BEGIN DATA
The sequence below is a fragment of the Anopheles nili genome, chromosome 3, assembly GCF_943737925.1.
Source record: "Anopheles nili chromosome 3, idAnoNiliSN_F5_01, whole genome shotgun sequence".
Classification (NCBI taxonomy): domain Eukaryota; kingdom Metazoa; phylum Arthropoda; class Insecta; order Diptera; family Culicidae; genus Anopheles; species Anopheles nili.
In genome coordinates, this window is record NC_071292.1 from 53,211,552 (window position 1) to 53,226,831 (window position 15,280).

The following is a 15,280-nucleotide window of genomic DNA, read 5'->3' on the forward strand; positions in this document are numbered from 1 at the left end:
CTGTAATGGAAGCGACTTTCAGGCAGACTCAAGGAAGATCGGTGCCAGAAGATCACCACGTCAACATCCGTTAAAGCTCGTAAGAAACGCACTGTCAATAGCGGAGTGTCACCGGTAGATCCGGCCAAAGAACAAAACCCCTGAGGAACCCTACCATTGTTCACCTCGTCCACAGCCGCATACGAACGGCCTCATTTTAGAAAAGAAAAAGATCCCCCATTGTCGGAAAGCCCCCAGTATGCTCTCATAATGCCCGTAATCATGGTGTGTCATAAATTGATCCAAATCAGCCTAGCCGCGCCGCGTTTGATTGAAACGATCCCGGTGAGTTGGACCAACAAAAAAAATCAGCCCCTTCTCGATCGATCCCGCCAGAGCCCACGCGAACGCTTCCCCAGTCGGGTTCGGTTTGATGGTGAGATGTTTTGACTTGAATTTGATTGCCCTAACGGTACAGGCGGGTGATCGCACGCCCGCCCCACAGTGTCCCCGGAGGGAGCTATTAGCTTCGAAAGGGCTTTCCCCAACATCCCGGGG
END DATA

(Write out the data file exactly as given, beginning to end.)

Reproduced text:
The sequence below is a fragment of the Anopheles nili genome, chromosome 3, assembly GCF_943737925.1.
Source record: "Anopheles nili chromosome 3, idAnoNiliSN_F5_01, whole genome shotgun sequence".
Classification (NCBI taxonomy): domain Eukaryota; kingdom Metazoa; phylum Arthropoda; class Insecta; order Diptera; family Culicidae; genus Anopheles; species Anopheles nili.
In genome coordinates, this window is record NC_071292.1 from 53,211,552 (window position 1) to 53,226,831 (window position 15,280).

The following is a 15,280-nucleotide window of genomic DNA, read 5'->3' on the forward strand; positions in this document are numbered from 1 at the left end:
CTGTAATGGAAGCGACTTTCAGGCAGACTCAAGGAAGATCGGTGCCAGAAGATCACCACGTCAACATCCGTTAAAGCTCGTAAGAAACGCACTGTCAATAGCGGAGTGTCACCGGTAGATCCGGCCAAAGAACAAAACCCCTGAGGAACCCTACCATTGTTCACCTCGTCCACAGCCGCATACGAACGGCCTCATTTTAGAAAAGAAAAAGATCCCCCATTGTCGGAAAGCCCCCAGTATGCTCTCATAATGCCCGTAATCATGGTGTGTCATAAATTGATCCAAATCAGCCTAGCCGCGCCGCGTTTGATTGAAACGATCCCGGTGAGTTGGACCAACAAAAAAAATCAGCCCCTTCTCGATCGATCCCGCCAGAGCCCACGCGAACGCTTCCCCAGTCGGGTTCGGTTTGATGGTGAGATGTTTTGACTTGAATTTGATTGCCCTAACGGTACAGGCGGGTGATCGCACGCCCGCCCCACAGTGTCCCCGGAGGGAGCTATTAGCTTCGAAAGGGCTTTCCCCAACATCCCGGGG